woman holding bouquet of sunflowers
John Tabis, founder and CEO of the Bouqs, aimed to build a brand with a story that could resonate, featuring unique offerings that were responsibly sourced but still affordable. — The Bouqs Co.

Think back to the last time you plunked down some money to purchase a bunch of posies. Maybe you went the traditional route and telephoned a florist to get an arrangement for Mother’s Day (which essentially correlates to Christmas in the floral industry). Or perhaps you made a hasty grab for a parcel of unnaturally bright blooms at the grocery store checkout to serve as a hostess gift. Either way, John Tabis, founder and CEO of The Bouqs, wants to offer you a better choice.

That’s because back in 2012, Tabis, whose bona fides include stints at Disney, Bain & Companyand Universal, was once like you. While attempting to order some flowers for his mother, Tabis quickly became frustrated by florists’ attempts at upselling plastic butterflies and teddy bears, and fed up with them asking, flatly, “How much do you want to spend?” for generic arrangements that didn’t speak to him. So he set out to build a brand with a story that could resonate, featuring more unique offerings that were responsibly sourced but still affordable.

It was a tall order considering he’d only managed to scrape together $13,000 from friends and family. But Tabis and longtime friend Juan Pablo Montúfar—who just happened to be a biochemist working with flower farms in Ecuador— pooled their expertise to create an e-commerce company that would serve both the growers and the customers by cutting out the middleman.

Eight years on, The Bouqs has delivered more than 62 million stems (including over 22 million roses) sourced from 140 farms. And Tabis’ vision to change the paradigm of how people spend some $26 billion on flowers in the U.S. continues to blossom.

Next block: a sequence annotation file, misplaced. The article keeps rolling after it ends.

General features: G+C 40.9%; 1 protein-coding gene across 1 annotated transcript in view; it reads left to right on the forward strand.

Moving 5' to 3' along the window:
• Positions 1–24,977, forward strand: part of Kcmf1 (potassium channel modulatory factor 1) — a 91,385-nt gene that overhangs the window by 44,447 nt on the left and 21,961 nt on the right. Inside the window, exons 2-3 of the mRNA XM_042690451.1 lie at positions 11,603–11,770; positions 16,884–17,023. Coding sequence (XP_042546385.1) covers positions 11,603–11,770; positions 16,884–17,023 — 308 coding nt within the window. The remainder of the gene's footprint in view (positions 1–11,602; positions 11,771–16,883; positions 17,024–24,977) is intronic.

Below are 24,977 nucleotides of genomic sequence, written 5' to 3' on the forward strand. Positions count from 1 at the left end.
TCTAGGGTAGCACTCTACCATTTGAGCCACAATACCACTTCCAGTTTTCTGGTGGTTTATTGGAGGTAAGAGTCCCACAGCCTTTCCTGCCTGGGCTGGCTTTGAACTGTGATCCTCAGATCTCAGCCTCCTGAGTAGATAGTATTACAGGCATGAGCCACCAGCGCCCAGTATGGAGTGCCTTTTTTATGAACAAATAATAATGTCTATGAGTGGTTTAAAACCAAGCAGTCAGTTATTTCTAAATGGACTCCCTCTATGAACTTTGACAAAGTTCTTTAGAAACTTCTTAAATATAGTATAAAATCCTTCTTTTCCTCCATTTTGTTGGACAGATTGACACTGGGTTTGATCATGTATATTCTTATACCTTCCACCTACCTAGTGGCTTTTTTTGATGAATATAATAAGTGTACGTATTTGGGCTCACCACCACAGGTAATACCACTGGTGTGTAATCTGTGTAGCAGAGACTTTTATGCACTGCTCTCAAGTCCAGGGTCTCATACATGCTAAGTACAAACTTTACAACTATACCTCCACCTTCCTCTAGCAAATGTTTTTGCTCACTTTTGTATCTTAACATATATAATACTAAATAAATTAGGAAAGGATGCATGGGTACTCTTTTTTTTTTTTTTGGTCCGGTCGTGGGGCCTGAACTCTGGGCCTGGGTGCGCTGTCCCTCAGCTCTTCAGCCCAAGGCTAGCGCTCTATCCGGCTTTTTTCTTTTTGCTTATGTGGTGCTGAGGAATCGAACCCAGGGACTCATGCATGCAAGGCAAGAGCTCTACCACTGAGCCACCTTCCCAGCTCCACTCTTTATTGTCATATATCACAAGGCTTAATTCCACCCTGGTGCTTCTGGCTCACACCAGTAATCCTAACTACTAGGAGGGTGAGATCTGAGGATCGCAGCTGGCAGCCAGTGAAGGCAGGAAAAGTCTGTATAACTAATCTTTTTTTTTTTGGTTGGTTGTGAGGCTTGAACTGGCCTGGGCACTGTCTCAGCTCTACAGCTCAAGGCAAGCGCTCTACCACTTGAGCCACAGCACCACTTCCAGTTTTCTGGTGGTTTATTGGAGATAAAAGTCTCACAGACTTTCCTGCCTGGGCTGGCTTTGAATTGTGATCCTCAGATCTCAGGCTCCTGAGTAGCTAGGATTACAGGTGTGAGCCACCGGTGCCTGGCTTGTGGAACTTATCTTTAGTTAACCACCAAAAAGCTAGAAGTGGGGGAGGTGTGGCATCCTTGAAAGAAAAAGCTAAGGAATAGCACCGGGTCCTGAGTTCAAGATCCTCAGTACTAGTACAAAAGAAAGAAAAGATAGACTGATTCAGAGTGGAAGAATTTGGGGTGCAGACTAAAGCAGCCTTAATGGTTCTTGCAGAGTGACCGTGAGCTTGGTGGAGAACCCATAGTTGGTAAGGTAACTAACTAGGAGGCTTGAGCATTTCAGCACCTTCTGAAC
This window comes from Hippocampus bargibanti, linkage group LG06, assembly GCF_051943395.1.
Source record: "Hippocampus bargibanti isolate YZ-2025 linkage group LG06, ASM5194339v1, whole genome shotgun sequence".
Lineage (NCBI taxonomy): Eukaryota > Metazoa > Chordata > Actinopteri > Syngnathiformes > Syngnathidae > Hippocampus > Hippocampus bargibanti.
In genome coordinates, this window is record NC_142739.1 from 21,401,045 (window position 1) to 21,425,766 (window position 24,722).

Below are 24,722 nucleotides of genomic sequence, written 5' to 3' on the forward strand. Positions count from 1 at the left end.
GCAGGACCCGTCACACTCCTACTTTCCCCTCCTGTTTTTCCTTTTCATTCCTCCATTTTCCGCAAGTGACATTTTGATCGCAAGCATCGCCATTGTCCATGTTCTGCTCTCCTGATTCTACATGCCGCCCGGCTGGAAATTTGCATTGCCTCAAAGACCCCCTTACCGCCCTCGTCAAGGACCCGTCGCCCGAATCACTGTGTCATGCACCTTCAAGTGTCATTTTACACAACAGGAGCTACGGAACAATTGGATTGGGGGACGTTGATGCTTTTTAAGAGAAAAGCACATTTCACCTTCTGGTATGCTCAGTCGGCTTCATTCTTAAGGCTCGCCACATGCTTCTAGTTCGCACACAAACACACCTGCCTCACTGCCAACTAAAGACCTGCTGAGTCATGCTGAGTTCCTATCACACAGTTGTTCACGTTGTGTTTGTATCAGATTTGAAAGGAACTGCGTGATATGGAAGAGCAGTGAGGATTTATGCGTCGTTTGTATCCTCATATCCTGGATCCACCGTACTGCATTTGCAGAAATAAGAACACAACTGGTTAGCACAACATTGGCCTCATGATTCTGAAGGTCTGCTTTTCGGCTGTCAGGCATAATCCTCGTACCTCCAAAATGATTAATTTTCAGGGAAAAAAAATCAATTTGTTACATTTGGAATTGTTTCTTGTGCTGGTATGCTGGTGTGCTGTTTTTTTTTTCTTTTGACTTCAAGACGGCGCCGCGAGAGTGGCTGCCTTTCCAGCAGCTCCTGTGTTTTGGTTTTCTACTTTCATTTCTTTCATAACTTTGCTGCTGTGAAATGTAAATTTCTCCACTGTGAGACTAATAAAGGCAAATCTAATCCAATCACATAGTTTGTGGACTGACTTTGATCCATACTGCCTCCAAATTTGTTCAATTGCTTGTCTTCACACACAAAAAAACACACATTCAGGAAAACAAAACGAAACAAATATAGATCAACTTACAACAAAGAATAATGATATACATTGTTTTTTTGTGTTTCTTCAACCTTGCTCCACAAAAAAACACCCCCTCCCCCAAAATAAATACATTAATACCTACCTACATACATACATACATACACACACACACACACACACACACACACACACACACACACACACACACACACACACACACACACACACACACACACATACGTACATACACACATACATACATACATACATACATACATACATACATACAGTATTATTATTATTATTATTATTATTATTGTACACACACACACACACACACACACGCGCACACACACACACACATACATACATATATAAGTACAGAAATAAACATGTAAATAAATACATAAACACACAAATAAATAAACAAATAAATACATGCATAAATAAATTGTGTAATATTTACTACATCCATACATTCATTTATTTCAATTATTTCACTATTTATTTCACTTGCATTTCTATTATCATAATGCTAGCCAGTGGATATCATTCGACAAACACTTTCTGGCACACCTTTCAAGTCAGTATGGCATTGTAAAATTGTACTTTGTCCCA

The Bouqs just landed an additional $30 million in funding that puts the company’s total funding windfall at $74 million— well ahead of competitors such as Bloom On and Urban Stems.

With this latest infusion of capital led by Japanese enterprise investor Yamasa, The Bouqs is poised to take its uniquely sourced blossoms international, penetrate the lucrative business of weddings and take a preliminary dip into brick-and-mortar retail.

 top view of red and pink floral bouquet on wood background
The Bouqs Co. stands for the same values it has had from the beginning — sustainable practices in delivering fresh, quality flowers to customers from known points of origin. — The Bouqs Co.

As it plots growth, what won’t change is the value system Tabis baked into The Bouqs from the beginning, he said. Sustainable farming and shipping directly to consumers help the farmers The Bouqs partners with increase their profit margins which are traditionally razor-thin if they have to purchase expensive fertilizers and pesticides and ship through a middleman. This also ensures that the customer gets the freshest possible flowers and knows exactly where they come from.

The Bouqs’ initial shipments, Tabis told CO—, were harvested from farms at the foot of Cayambe, an active volcano in Ecuador. “Storytelling was our early growth driver,” Tabis explained, as customers were eager to receive a premium box of stems from a known point of origin, rather than some random bunch from parts unknown.

But not only that, The Bouqs’ focus on sustainability will also remain unchanged. Certifications such as the one from the Rainforest Alliance mean that The Bouqs only partners with farms that recycle water and use other sustainable growing practices. Shipping direct also mitigates a big problem with fresh flowers: waste. The number of flowers that die or get damaged during transport can be as high as 20% for wholesalers, according to the American Council for an Energy Efficient Economy.Tabis said The Bouqs waste rate is less than 1%.